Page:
Our place in the universe is a conundrum — life on Earth evolved to create a technologically-savvy race that is now looking for other technologically-savvy intelligences populating our galaxy. But there's a problem; it looks like humanity is the only "intelligent" species in our little corner of the universe — what gives?
This question forms the basis of the Fermi Paradox: given the age of the universe and the apparent high probability of life evolving on other planets orbiting other stars, where are all the smart aliens?
According to a new study based on data collected by the NASA/ESA Hubble Space Telescope and NASA's Kepler Space Telescope, it might be that Earth (and all life on it) is an early bloomer. By extension, the logical progression from this new study is that we're not hearing from advanced alien civilizations because, in short, the universe hasn't had the time to spawn many more habitable worlds.
The study, which focuses purely on the likelihood of the evolution of habitable worlds (and not speculation of alien intelligence, the Fermi Paradox implication is my own), finds that when our planet was born from our young sun's protoplanetary disk some 4.6 billion years ago, it was born into an era when only "8 percent of the potentially habitable planets that will ever form in the universe existed." This means that the universe has 92 percent to go until it runs out of the necessary material to produce the stars that go on to produce planets, some of which will be small and rocky and orbit in just the right location for life (as we know it) to thrive.
"Our main motivation was understanding the Earth's place in the context of the rest of the universe," said Peter Behroozi of the Space Telescope Science Institute (STScI) in Baltimore, Md., "Compared to all the planets that will ever form in the universe, the Earth is actually quite early."
Hubble has shown astronomers that young galaxies were churning out stars at a fast rate some 10 billion years ago. However, the quantity of hydrogen and helium involved in stellar production was low compared with the amount of these star-forming gases that exist today.
"There is enough remaining material (after the Big Bang) to produce even more planets in the future, in the Milky Way and beyond," said Molly Peeples, also of STScI.
By combining this knowledge from Hubble with exoplanetary data from Kepler, the researchers were able to form a picture of the habitable planet potential of our galaxy and use it as a model for the number of other habitable worlds existing throughout the cosmos.
Since Kepler started taking data in 2009, we've been introduced to a menagerie of small rocky worlds orbiting sun-like stars. Some of these thousands of worlds orbit their stars within the habitable zone — the region surrounding a star that's not too hot and not too cold to allow liquid water to persist on its surface. By extrapolating from Kepler's comparatively small dataset, astronomers have predicted that there should be around 1 billion Earth-sized worlds orbiting within their stars' habitable zones in the Milky Way. If we consider there are 100 billion galaxies in the observable universe, there's a huge number of habitable, Earth-sized worlds throughout the cosmos.
And the universe, according to this new theoretical study, has only just started in the planetary production business. The last star isn't expected to fizzle out for another 100 trillion years (when the universe will continue toward its perpetual march to "heat death"), so there's lots of time left.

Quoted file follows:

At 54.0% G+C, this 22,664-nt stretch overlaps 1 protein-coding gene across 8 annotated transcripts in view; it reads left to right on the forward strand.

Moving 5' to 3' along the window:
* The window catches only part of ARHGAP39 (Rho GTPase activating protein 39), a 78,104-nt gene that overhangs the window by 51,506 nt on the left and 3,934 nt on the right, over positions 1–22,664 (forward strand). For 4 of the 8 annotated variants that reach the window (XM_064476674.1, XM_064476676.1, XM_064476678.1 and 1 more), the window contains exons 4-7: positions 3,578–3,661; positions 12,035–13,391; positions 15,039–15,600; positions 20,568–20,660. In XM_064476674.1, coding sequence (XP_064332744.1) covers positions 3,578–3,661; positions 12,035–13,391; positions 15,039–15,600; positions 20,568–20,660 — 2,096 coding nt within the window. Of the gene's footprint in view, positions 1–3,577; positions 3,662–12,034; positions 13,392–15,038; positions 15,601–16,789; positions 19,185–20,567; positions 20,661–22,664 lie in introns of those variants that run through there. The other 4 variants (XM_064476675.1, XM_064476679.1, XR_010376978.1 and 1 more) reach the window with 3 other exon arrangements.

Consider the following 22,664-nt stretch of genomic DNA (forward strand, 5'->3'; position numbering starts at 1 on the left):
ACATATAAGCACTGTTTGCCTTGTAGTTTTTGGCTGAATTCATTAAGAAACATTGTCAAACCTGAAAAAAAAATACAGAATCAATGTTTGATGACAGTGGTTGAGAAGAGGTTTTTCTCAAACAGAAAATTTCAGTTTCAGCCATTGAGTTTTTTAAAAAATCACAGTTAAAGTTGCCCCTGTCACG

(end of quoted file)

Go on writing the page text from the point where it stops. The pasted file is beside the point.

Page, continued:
With the help of these observations, the researchers predict that Earth 2.0 (i.e. rocky planets of Earth-like dimensions orbiting within their stars' habitable zones) will most likely pop up inside giant galaxy clusters or dwarf galaxies where reservoirs of star-forming (and therefore planet-forming) gases are known to reside. Alas, the Milky Way's planet-forming days are numbered, as much of these gases have already been consumed during our galaxy's heady "starburst" days.
Noted by the researchers is that the advantage of being an "early" civilization evolving at this time of universal evolution is that we have the awesome opportunity to study the early stages of cosmic evolution, using space telescopes (such as Hubble) to see the early formation of galaxies and witness observable evidence for the Big Bang. For any future civilization in a trillion years time, the universe will look very different than it does now — fewer galaxies will be visible and the earliest evidence for the Big Bang (such as the cosmic microwave background radiation) will have further ebbed away.
It's interesting to ponder how an intelligent alien civilization will interpret a more mature, perpetually expanding universe lacking the cues to its origin that we take for granted today. Would they assume, lacking contradictory evidence, that the universe has always existed? And that just because the universe is expanding, it doesn't mean there had to be a Big Bang?
Of course, this is just a fun thought experiment; predicting the existence of a future alien intelligence, let alone how they may interpret their cosmic environment, is presumptuous at best. But it does pose an existential problem beyond the Fermi Paradox. If the Earth is an early bloomer, and humanity is one of the first intelligent civilizations to pop up in a universe of infinite possibilities, how might our civilization unfold?
Who knows, but it seems the universe has the boundless potential to form new worlds and new life (and new intelligences) that will potentially form long after humanity and life on Earth has come and gone, eventually succumbing to the inevitable death of our sun in about 5 billion years time. This study serves to remind us that our time as an intelligent life form in the universe is fleeting, and it seems many more intelligences will evolve long after we are gone.
This article was provided by Discovery News.